LAWTON, Okla._ Two candidates are vying for one open seat on the Lawton Public Schools board of education.
Bob Brown, a former educator, and Lori Bridges, a longtime PTA member, will square off in the Feb. 11 election. Both candidates are confident Lawton students are receiving a quality education but said today there's room for improvement.
"There's great things going on, but I think we can do better," said Bridges.
The two are in their final week of campaigning for the school board seat that represents a majority of the west side of the city.
This is Brown's second time running. He ran five years ago and lost by a little more than 100 votes to George Schutz, who decided against running for re-election.
"We've got some major problems to deal with," says Brown, who says he was disappointed after losing the first time.
One issue he is concerned about is finding quality teachers for the district's many current and future openings. Superintendent Tom Deighan said last month over the next five years the district is set to hire more than 400 teachers.
"We get a lot of people moving in here that are teachers but then after two or three years they're gone," says Brown.
Bridges says she has seen the effects of the shortage, acknowledging large class sizes, and also points out technology as an area needing improvement.
"Any time we are behind in our technology we're putting our kids behind when we send them off to college or technical schools or wherever they're going to end up," she says.
Running for school board seemed like the natural progression for Bridges after being involved in the district for more than 12 years, but Brown says it's been way too long since a former educator has been elected to the school board. He's hoping his experience as a history teacher and later vice principal at Eisenhower High School will help propel him to a victory.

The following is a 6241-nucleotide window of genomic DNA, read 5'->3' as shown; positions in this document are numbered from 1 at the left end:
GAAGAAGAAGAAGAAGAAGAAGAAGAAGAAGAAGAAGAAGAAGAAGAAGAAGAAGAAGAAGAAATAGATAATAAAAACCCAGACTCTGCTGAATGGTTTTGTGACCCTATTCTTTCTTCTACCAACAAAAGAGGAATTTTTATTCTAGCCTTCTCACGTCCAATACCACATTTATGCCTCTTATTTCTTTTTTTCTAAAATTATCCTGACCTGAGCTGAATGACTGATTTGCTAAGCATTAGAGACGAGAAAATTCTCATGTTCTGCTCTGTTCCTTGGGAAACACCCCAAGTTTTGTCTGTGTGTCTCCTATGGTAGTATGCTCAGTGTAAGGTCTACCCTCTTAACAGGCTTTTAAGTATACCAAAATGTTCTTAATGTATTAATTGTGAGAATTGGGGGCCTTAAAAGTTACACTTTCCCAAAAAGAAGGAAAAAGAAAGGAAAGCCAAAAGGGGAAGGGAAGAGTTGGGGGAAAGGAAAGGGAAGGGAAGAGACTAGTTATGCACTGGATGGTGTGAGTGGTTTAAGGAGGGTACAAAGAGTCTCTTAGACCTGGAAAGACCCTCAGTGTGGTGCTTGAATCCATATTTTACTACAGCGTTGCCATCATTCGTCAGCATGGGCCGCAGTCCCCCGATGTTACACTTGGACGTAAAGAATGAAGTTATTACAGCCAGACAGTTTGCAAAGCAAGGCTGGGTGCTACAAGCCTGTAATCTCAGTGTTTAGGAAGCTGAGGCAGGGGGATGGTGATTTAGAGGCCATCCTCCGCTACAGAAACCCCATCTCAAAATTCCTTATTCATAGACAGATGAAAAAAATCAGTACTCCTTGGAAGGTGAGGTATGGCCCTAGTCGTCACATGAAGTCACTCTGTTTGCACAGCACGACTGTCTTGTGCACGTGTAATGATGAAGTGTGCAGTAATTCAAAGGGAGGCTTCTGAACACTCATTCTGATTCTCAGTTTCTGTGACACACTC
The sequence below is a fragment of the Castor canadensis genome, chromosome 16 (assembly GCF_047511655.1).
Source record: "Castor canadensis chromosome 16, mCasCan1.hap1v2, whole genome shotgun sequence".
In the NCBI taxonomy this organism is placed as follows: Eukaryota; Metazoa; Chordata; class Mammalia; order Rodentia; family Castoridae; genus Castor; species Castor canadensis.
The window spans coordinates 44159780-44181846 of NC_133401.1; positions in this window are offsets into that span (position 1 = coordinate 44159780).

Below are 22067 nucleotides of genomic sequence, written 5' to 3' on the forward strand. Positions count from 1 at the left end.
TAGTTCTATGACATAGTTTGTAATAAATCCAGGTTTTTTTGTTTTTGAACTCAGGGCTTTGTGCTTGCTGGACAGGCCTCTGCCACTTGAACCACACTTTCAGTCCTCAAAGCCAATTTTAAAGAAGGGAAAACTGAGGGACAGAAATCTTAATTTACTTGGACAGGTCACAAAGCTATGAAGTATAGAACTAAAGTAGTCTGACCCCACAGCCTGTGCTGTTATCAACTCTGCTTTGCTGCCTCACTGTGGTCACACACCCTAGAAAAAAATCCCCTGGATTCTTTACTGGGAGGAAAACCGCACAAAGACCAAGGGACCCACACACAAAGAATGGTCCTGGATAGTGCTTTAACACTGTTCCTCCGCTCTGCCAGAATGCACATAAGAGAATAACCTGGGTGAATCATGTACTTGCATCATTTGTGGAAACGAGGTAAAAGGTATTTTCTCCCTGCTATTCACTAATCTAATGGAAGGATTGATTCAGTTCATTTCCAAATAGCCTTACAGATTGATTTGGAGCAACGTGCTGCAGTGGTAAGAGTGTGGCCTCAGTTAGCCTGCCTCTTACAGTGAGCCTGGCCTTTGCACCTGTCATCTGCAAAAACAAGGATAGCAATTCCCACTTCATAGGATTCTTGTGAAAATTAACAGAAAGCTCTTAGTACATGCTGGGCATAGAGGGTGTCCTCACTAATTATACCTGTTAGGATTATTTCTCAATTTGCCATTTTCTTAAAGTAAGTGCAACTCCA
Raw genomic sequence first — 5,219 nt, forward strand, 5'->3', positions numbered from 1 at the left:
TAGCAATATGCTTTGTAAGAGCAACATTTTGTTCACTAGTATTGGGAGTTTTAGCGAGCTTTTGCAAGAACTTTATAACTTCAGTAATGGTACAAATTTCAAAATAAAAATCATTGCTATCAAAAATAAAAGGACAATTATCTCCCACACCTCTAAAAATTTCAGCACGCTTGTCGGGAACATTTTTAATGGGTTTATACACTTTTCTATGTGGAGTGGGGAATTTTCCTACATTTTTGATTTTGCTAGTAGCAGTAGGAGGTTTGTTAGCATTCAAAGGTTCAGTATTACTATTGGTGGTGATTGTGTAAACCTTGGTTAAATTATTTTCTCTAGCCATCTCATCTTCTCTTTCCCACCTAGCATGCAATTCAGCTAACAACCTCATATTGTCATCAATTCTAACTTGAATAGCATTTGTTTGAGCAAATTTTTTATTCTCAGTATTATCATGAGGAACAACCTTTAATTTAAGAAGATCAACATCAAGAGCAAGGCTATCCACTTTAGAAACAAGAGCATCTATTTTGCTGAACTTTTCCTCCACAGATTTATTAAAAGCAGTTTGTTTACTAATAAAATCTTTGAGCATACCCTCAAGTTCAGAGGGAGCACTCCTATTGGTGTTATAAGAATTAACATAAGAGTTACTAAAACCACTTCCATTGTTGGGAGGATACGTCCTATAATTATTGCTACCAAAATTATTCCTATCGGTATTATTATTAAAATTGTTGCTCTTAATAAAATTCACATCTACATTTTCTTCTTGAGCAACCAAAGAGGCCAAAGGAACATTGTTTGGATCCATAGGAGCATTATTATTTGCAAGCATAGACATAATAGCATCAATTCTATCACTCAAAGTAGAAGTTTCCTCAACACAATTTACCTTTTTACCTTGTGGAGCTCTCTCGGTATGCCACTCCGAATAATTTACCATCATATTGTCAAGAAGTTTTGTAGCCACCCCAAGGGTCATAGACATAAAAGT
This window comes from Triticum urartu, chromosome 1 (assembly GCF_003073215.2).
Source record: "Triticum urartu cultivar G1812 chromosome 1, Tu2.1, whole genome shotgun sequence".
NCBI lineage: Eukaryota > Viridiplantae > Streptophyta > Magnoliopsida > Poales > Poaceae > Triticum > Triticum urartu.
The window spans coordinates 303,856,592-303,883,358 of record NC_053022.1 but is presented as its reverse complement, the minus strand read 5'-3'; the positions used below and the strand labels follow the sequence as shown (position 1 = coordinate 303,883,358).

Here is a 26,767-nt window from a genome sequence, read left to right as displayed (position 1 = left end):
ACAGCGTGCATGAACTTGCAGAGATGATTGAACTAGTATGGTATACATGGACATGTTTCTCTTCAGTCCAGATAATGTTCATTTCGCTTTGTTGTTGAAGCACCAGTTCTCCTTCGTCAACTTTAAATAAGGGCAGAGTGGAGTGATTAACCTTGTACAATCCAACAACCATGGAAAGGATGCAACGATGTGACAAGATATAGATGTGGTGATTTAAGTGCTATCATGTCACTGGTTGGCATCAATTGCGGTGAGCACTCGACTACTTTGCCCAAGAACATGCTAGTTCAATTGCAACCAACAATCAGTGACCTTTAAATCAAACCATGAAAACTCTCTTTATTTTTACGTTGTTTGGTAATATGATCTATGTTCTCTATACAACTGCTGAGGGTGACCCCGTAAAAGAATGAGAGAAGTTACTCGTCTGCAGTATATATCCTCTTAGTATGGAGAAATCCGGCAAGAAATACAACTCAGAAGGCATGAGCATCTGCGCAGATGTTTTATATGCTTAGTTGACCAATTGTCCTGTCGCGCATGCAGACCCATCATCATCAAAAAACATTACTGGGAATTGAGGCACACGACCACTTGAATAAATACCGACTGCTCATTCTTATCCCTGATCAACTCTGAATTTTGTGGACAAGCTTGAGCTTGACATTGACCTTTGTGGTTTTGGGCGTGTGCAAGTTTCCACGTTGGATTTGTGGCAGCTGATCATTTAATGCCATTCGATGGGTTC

"We're missing that point of view ... I want to be that advocate for all 15,000 students that attend Lawton Public Schools," says Brown. "I think that's the major difference between myself and a parent."
Bridges says you don't have to be an educator for the school board job. She says having a genuine awareness of the issues facing the district and ways to solve them is the key to success. Rolling out cameras and security systems in all schools is an issue she hopes to tackle in her five-year term if elected.
"With a little bit of money (and) a few changes, we can definitely increase the security and then we can all feel okay about sending our kids to school everyday," says Bridges.
Both candidates agree that many of the district's buildings are in need of some kind of repair. They are hoping Lawtonians vote on April 1 to pass a $30 million bond issue for the district which includes money for those improvements.